ELKHART — For seniors Sara Tomasbi and Alyssa Fry, the drive to and from Concord High School is frustrating to say the least.
The two students pass through the busy intersection where C.R. 18 meets C.R. 115 and C.R. 13 at least twice every day. Traffic backs up, drivers don’t make complete stops at stop signs and fender benders block the road.
“Often times this can mean the difference between being on time and being late to school,” said Fry, who lives on C.R. 13.
But instead of letting their frustration stew, Tomasbi and Fry teamed up for a service learning project as part of a class at Concord and brought their concerns to the Elkhart County Board of Commissioners on Monday.
“Sometimes students underestimate the impact they can have,” said Matt Furfaro, a long-time U.S. government teacher at the high school.
Furfaro encourages his students to take an active role in local government by working on a community project and writing letters to elected officials.
Tomasbi and Fry had no doubt that their project would focus on improving the hectic intersection near their homes. The pair began working in early March with Justin Zimmer, a project engineer with the Elkhart County Highway Department who has helped students in Furfaro’s class for the past three semesters. Zimmer guided Tomasbi and Fry through the process that engineers go through to study intersections for potential improvements.
“I tried to open the door to brainstorm as many solutions as they could think of,” Zimmer said. “I thought they did a good job of picking an area in the county that is very abnormal.”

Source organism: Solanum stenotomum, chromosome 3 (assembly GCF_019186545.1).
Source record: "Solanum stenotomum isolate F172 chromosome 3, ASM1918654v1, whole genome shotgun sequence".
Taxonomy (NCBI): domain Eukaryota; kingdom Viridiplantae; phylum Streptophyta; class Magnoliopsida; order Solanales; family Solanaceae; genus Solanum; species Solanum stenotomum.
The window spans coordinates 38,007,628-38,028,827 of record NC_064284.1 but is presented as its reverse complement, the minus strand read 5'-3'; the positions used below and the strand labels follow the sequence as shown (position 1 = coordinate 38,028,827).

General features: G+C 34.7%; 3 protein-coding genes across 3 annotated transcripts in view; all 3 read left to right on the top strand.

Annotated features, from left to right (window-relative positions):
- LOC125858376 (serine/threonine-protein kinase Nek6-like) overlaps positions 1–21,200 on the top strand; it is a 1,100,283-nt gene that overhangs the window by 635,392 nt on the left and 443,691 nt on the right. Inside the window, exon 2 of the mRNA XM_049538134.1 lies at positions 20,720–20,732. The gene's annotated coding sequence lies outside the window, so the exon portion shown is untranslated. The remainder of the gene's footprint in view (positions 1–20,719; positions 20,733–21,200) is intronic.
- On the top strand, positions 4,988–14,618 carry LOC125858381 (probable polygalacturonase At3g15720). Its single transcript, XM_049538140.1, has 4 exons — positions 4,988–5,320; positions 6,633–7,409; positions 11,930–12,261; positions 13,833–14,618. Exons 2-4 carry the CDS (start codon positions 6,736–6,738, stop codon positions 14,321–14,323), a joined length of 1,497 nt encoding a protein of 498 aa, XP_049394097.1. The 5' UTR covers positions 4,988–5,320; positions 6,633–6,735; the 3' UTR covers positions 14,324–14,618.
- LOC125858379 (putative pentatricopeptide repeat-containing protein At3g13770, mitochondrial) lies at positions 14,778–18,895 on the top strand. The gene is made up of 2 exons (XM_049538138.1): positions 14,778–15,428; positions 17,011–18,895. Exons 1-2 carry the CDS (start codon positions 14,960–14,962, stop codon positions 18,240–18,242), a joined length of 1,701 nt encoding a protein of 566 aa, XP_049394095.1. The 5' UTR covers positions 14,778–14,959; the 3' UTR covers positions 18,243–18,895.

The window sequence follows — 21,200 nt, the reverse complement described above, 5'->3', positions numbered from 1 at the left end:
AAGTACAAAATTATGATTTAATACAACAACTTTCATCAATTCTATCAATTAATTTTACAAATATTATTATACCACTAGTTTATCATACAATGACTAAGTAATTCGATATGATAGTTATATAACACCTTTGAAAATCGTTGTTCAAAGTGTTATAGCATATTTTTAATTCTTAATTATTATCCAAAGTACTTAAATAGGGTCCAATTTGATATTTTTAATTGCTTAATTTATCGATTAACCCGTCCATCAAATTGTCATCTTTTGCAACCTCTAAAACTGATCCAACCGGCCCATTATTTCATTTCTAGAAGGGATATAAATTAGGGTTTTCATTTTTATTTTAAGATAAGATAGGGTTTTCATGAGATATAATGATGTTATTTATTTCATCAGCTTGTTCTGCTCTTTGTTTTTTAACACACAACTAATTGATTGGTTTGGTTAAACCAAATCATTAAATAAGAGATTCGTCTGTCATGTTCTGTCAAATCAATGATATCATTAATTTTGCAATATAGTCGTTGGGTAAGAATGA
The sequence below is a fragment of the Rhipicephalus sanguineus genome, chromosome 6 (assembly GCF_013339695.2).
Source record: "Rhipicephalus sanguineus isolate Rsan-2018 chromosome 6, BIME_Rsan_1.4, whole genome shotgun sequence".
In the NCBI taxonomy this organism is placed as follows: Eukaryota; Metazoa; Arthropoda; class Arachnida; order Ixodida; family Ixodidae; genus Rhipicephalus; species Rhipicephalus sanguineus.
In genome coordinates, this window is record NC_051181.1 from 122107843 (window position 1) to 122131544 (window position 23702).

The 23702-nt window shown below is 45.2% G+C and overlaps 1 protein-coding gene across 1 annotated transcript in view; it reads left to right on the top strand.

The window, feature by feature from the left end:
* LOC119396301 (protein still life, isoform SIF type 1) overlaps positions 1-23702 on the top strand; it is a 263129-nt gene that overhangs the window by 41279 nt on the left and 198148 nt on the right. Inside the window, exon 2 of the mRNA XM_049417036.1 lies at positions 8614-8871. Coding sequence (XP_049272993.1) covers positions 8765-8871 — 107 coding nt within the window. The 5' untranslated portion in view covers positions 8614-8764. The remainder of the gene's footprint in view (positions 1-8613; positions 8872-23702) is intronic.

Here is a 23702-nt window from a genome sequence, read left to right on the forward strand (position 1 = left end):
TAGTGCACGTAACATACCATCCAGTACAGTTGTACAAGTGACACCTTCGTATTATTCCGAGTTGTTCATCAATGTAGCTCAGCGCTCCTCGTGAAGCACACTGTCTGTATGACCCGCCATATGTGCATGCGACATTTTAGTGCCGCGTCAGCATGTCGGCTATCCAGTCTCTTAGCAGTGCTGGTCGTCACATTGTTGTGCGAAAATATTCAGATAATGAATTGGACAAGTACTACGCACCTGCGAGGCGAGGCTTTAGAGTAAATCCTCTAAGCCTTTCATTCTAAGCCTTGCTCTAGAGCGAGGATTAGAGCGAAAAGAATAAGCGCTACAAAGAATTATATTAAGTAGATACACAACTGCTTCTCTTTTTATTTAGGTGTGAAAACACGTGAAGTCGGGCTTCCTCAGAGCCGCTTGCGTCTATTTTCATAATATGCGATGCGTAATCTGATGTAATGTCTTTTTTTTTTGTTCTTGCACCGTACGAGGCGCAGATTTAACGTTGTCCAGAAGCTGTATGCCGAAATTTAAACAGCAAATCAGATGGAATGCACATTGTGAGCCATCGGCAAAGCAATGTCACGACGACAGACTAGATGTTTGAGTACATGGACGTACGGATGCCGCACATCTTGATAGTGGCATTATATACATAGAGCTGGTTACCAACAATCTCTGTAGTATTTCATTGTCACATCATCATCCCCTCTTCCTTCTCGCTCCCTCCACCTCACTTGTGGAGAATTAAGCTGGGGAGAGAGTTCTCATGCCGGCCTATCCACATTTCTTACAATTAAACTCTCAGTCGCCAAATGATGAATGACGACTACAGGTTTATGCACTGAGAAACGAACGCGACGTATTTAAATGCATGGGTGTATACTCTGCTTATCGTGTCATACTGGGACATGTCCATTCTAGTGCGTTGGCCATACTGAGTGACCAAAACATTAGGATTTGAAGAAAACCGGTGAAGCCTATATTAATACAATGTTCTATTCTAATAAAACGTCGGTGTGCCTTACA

Tomasbi and Fry studied traffic counts, accident reports and other data to come up with three potential solutions for the intersection.
“It’s really hard when you’re going down C.R. 18, and you’re trying to turn left onto C.R. 115,” said Tomasbi, who lives on C.R. 115. “People are really impatient, and that’s when people get into accidents because they’re trying to make unsafe turns.”
The first and least expensive answer to improve the intersection would be to create a four-way stop, the students said. Another option would be to realign C.R. 115 with C.R. 13, but Tomasbi pointed out that construction would be pricey. The pair said the county could find a middle ground by installing a traffic signal, which they estimated would cost roughly $200,000.
“Adding a signal would increase the safety of the intersection and decrease the delay for drivers,” Tomasbi explained.
Commissioner Mike Yoder said the county reviewed realignment about five years ago but noted that funding the $1.6 million project was not practical.
Yoder receives more than a dozen letters from Furfaro’s students each semester about leaf burning, railroads, intersections and other road improvements.
“The benefit there is that kids are learning that they can call us and write to us, and that makes a difference,” Yoder said. “I like that he’s teaching them that it is important to engage elected officials and how to effectively do that.”
Furfaro said he hopes to instill a sense of citizenship in his students that comes with being a member of a community.
“When you look a society, we want people to be involved, we want people to have a say and we want to empower students to understand they are the future,” he said. “This is their community, their state and their country, and they can make a difference.”